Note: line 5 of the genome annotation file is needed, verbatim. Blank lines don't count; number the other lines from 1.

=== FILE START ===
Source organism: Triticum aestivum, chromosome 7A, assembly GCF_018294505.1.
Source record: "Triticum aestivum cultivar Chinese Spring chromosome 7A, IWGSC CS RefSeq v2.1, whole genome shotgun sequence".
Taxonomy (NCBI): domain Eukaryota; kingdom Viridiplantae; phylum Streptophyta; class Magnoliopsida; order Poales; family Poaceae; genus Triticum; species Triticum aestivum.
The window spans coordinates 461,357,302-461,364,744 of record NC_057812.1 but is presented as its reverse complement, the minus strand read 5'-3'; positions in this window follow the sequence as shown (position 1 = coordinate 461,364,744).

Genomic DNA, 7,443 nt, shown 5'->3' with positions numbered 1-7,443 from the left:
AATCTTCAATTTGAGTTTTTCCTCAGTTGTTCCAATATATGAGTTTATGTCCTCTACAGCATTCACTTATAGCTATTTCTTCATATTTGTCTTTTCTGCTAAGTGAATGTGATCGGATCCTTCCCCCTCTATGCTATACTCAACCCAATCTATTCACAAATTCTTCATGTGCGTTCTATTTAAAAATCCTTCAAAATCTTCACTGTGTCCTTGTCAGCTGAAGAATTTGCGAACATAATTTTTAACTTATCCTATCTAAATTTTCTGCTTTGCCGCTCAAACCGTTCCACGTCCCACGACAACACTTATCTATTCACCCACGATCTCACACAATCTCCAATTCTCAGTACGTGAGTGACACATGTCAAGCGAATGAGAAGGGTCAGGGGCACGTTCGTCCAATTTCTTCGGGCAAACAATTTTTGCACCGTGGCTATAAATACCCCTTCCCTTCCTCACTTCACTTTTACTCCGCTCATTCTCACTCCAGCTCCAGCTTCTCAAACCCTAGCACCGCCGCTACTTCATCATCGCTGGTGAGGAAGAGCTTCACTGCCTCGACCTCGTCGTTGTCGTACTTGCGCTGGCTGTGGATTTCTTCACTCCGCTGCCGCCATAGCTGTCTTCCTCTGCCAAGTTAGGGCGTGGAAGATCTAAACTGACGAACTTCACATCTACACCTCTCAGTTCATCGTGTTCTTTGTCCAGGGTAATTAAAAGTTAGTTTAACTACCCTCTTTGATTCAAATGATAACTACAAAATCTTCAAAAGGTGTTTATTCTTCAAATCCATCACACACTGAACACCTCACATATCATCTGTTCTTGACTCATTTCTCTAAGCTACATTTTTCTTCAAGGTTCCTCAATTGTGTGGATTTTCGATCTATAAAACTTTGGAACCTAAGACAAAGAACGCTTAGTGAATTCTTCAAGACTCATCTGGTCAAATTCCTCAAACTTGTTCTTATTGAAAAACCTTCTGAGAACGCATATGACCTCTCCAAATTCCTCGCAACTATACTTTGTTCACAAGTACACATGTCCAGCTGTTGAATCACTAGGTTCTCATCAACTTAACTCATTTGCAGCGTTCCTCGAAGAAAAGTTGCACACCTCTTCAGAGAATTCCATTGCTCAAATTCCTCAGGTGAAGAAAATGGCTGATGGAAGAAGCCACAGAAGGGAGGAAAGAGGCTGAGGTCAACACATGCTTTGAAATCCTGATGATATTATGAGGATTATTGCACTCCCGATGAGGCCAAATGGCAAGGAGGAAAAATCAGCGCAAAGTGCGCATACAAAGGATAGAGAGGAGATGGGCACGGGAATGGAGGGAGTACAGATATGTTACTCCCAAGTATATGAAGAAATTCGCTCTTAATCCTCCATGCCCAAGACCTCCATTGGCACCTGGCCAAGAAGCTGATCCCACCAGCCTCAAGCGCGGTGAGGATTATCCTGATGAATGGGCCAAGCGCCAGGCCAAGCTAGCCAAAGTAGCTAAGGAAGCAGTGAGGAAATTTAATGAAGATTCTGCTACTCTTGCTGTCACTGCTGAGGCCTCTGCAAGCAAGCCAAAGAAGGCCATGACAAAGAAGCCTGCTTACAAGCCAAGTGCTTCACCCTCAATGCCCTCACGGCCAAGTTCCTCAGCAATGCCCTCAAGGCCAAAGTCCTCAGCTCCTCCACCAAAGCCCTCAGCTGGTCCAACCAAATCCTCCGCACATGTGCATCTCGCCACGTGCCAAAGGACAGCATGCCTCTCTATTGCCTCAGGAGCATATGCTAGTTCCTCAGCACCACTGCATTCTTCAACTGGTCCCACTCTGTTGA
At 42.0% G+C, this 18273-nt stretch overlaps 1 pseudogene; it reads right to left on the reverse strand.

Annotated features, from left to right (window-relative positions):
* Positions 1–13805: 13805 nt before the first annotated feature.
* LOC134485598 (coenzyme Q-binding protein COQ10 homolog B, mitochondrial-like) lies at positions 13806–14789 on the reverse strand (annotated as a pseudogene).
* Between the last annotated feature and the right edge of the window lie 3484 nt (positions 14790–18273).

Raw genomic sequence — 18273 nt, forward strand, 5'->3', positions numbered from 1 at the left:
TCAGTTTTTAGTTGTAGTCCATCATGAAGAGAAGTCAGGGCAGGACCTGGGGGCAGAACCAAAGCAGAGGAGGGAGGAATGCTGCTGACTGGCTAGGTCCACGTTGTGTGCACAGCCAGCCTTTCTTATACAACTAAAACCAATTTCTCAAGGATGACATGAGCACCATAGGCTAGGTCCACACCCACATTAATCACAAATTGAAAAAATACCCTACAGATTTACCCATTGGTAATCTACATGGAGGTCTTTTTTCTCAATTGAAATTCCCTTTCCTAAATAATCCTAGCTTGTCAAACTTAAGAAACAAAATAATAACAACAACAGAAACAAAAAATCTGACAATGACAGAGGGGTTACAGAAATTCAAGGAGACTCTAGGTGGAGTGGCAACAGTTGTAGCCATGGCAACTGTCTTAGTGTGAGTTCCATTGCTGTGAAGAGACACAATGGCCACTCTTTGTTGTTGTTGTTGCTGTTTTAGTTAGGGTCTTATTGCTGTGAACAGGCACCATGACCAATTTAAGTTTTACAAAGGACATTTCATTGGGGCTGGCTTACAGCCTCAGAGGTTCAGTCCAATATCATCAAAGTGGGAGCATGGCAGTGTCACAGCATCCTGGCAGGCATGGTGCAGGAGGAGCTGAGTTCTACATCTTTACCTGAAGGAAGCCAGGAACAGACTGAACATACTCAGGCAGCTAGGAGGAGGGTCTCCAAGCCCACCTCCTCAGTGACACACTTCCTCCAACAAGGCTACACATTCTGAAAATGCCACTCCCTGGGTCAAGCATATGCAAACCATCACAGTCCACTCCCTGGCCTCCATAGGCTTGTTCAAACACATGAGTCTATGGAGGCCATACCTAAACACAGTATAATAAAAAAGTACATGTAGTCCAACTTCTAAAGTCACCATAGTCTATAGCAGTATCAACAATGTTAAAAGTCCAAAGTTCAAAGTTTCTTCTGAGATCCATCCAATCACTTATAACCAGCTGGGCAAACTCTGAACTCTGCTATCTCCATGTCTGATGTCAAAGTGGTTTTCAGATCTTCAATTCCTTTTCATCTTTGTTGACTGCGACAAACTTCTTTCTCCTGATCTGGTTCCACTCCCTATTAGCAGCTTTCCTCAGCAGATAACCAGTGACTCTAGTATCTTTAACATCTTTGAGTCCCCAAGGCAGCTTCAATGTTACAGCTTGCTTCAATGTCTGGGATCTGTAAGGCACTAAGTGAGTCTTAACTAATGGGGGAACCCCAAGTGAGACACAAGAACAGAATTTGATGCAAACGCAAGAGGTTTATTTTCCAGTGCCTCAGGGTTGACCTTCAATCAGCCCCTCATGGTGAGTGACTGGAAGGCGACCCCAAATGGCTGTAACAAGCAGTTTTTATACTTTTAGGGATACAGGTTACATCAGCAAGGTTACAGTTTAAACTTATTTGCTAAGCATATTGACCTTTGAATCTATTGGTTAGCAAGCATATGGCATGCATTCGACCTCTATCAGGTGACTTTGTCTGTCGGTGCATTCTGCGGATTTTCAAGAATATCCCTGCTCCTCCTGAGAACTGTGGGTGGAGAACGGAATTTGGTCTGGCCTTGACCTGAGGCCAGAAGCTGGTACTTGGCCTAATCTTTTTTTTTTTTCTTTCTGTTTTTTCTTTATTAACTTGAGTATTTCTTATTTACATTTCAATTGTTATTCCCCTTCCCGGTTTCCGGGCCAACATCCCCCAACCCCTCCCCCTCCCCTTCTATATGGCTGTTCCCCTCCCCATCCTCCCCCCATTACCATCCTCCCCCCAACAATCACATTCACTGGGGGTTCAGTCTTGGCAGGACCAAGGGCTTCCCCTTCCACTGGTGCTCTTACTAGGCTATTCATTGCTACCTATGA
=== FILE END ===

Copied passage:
Genomic DNA, 7,443 nt, shown 5'->3' with positions numbered 1-7,443 from the left: